SHORPY Historic Photo Archive & Fine-Art Prints
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6000+ fine-art prints suitable for framing. Desk-size to sofa-size and larger, on archival paper or canvas.
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About the Photos

Our holdings include hundreds of glass and film negatives/transparencies that we've scanned ourselves; in addition, many other photos on this site were extracted from reference images (high-resolution tiffs) in the Library of Congress research archive. (To query the database click here.) They are adjusted, restored and reworked by your webmaster in accordance with his aesthetic sensibilities before being downsized and turned into the jpegs you see here. All of these images (including "derivative works") are protected by copyright laws of the United States and other jurisdictions and may not be sold, reproduced or otherwise used for commercial purposes without permission.

© 2018 SHORPY INC.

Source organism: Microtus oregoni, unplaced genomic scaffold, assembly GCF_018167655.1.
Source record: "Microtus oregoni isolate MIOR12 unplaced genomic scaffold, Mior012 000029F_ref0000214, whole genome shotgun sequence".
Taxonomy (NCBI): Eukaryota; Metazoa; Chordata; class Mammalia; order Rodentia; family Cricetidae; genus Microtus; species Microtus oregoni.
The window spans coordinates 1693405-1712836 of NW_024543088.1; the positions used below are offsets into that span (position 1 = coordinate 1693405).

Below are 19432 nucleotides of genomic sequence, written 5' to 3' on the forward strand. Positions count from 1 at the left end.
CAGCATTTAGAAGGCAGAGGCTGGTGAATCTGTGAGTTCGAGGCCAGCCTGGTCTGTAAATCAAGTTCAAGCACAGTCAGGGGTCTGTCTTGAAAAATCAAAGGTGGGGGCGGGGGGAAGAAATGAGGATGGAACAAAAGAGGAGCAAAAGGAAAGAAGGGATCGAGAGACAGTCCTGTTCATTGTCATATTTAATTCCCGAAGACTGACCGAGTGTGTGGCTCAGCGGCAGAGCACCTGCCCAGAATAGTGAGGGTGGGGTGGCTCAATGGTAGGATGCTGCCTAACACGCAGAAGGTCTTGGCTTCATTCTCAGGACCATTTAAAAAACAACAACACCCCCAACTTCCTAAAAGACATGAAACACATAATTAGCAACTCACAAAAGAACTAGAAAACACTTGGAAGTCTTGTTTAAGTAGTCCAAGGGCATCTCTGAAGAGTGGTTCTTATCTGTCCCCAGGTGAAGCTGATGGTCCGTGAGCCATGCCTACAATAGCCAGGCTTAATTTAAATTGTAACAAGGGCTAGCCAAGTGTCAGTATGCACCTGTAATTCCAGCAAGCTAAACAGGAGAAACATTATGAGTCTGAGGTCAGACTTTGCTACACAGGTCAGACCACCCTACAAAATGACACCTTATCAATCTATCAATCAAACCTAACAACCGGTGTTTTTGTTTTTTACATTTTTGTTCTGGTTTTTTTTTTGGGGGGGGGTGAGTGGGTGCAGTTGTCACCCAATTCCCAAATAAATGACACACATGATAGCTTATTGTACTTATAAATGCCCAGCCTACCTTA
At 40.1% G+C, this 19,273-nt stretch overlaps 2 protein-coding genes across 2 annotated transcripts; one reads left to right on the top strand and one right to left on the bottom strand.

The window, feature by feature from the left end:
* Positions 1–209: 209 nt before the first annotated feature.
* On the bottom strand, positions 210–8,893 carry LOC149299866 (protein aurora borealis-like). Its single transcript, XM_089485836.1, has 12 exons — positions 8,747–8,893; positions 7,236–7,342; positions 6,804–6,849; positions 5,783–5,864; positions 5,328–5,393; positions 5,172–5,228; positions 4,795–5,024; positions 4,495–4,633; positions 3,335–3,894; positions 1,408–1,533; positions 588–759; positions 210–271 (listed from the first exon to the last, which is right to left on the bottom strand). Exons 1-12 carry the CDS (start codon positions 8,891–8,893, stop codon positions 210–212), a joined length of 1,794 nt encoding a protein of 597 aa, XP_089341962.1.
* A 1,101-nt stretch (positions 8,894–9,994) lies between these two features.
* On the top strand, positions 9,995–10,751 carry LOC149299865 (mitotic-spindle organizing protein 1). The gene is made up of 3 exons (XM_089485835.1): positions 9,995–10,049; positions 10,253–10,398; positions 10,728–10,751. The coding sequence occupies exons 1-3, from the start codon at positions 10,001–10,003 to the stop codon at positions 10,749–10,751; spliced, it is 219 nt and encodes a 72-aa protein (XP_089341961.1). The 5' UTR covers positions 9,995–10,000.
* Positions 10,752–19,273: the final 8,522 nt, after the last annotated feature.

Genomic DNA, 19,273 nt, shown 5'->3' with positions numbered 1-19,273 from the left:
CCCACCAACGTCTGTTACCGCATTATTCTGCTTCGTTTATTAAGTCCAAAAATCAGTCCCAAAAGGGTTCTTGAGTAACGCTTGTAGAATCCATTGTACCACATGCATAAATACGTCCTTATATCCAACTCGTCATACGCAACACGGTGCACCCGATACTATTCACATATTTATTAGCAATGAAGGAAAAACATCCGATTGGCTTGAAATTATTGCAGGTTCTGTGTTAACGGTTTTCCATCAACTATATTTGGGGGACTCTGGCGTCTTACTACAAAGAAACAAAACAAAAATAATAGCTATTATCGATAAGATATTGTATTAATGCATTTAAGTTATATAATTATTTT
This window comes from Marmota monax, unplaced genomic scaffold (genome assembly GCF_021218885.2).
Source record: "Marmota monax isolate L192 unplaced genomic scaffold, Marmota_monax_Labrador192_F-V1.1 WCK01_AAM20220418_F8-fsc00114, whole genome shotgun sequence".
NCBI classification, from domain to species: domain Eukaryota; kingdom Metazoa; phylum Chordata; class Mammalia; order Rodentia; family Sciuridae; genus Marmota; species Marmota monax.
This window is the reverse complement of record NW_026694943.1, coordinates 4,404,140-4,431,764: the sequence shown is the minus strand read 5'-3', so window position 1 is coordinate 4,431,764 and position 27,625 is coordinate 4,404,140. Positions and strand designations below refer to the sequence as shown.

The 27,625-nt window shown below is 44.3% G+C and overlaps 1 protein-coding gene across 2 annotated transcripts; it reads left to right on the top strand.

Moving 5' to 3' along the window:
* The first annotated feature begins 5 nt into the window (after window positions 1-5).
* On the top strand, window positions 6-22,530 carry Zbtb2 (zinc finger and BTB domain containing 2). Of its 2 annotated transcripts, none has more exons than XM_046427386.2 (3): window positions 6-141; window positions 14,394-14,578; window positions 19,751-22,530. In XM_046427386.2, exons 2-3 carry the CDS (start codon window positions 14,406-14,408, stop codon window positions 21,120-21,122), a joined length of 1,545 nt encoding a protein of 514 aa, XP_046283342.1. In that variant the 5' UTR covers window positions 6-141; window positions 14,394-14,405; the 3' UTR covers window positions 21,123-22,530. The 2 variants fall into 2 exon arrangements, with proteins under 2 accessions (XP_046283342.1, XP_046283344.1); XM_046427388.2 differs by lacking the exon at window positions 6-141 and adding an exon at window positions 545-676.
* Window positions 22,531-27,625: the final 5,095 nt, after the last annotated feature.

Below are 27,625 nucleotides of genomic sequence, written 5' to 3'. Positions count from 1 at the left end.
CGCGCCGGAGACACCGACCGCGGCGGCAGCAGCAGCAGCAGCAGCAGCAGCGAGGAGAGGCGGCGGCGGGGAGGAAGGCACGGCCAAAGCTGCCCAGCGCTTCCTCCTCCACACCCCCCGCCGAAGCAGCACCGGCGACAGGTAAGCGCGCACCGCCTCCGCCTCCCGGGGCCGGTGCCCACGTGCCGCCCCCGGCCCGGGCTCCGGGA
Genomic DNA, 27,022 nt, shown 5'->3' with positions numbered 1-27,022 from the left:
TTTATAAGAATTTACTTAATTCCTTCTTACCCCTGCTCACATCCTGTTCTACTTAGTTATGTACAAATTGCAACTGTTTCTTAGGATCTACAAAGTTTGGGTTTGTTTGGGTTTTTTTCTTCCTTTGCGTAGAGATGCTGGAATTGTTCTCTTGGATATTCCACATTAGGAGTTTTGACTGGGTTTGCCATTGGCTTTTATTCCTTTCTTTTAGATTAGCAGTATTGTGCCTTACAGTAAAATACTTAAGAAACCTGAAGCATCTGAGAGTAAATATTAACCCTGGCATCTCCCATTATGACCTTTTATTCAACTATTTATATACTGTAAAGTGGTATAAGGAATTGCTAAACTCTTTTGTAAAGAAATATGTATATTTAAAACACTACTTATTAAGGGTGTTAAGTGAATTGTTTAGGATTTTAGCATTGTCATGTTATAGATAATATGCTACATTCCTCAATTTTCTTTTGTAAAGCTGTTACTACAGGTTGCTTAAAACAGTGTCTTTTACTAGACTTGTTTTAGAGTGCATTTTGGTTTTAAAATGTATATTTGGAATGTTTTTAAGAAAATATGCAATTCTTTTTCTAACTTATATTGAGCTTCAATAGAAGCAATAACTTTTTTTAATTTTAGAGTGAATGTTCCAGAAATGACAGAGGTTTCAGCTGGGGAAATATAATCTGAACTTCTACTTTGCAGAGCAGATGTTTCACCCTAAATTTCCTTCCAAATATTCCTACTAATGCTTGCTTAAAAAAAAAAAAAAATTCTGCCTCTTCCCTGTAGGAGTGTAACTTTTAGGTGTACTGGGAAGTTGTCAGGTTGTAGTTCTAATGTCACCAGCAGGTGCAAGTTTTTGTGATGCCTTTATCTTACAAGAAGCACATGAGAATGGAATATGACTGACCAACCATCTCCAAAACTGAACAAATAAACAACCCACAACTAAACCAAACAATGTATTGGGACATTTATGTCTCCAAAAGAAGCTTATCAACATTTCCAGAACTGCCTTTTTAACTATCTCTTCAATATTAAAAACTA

[REV 25-NOV-2014]

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Shortchanger: 1915

Shortchanger: 1915

A 6-year-old newsie who tried to "short change" me. Los Angeles, California. May 1915. View full size. Photograph by Lewis Wickes Hine.

On Shorpy:
Today's Top 5

Spitting image

The boy in this shot bears more than a passing resemblance to one of my 1st graders at work. In fact, if you remade this photo with Brody, I'd never be able to tell the difference. It's eerie, right down to that deadpan stare and the baggy eyes.

It just goes to show: clothes may change, but kids will always be kids.


I worked for a guy who was a "newsie" in the 1930's. He sold papers along the streetcar line, and knew the timetables.

When the streetcar was full and almost ready to leave, he'd get the money, pass the paper, and fidget pretending to find change until the streetcar left.

It worked until some of the riders got wise, chased him down the street, and he had to find a new route.

Robert M. Thomas became a well-known award-winning architect in Orange County, California.

SHORPY HISTORICAL PHOTO ARCHIVE | History in HD is a vintage photo archive featuring thousands of high-definition images from the 1850s to 1960s. (Available as fine-art prints from the Shorpy Archive.) The site is named after Shorpy Higginbotham, a teenage coal miner who lived 100 years ago.

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